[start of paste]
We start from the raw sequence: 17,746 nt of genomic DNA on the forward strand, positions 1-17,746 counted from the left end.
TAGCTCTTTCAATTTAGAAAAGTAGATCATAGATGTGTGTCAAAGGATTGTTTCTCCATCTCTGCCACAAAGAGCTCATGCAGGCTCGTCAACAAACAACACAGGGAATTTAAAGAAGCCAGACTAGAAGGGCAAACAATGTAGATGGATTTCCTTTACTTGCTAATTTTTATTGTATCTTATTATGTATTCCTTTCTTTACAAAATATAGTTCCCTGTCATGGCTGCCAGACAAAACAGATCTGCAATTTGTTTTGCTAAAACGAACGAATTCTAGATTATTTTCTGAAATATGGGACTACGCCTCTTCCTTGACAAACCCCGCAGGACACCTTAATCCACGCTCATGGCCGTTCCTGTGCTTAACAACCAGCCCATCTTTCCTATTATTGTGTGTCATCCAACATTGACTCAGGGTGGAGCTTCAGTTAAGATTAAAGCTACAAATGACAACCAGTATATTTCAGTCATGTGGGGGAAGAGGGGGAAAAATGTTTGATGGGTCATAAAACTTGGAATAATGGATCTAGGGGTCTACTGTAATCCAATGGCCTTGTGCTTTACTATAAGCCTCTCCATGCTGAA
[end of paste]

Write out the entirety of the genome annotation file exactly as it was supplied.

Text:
We start from the raw sequence: 17,746 nt of genomic DNA on the forward strand, positions 1-17,746 counted from the left end.
TAGCTCTTTCAATTTAGAAAAGTAGATCATAGATGTGTGTCAAAGGATTGTTTCTCCATCTCTGCCACAAAGAGCTCATGCAGGCTCGTCAACAAACAACACAGGGAATTTAAAGAAGCCAGACTAGAAGGGCAAACAATGTAGATGGATTTCCTTTACTTGCTAATTTTTATTGTATCTTATTATGTATTCCTTTCTTTACAAAATATAGTTCCCTGTCATGGCTGCCAGACAAAACAGATCTGCAATTTGTTTTGCTAAAACGAACGAATTCTAGATTATTTTCTGAAATATGGGACTACGCCTCTTCCTTGACAAACCCCGCAGGACACCTTAATCCACGCTCATGGCCGTTCCTGTGCTTAACAACCAGCCCATCTTTCCTATTATTGTGTGTCATCCAACATTGACTCAGGGTGGAGCTTCAGTTAAGATTAAAGCTACAAATGACAACCAGTATATTTCAGTCATGTGGGGGAAGAGGGGGAAAAATGTTTGATGGGTCATAAAACTTGGAATAATGGATCTAGGGGTCTACTGTAATCCAATGGCCTTGTGCTTTACTATAAGCCTCTCCATGCTGAA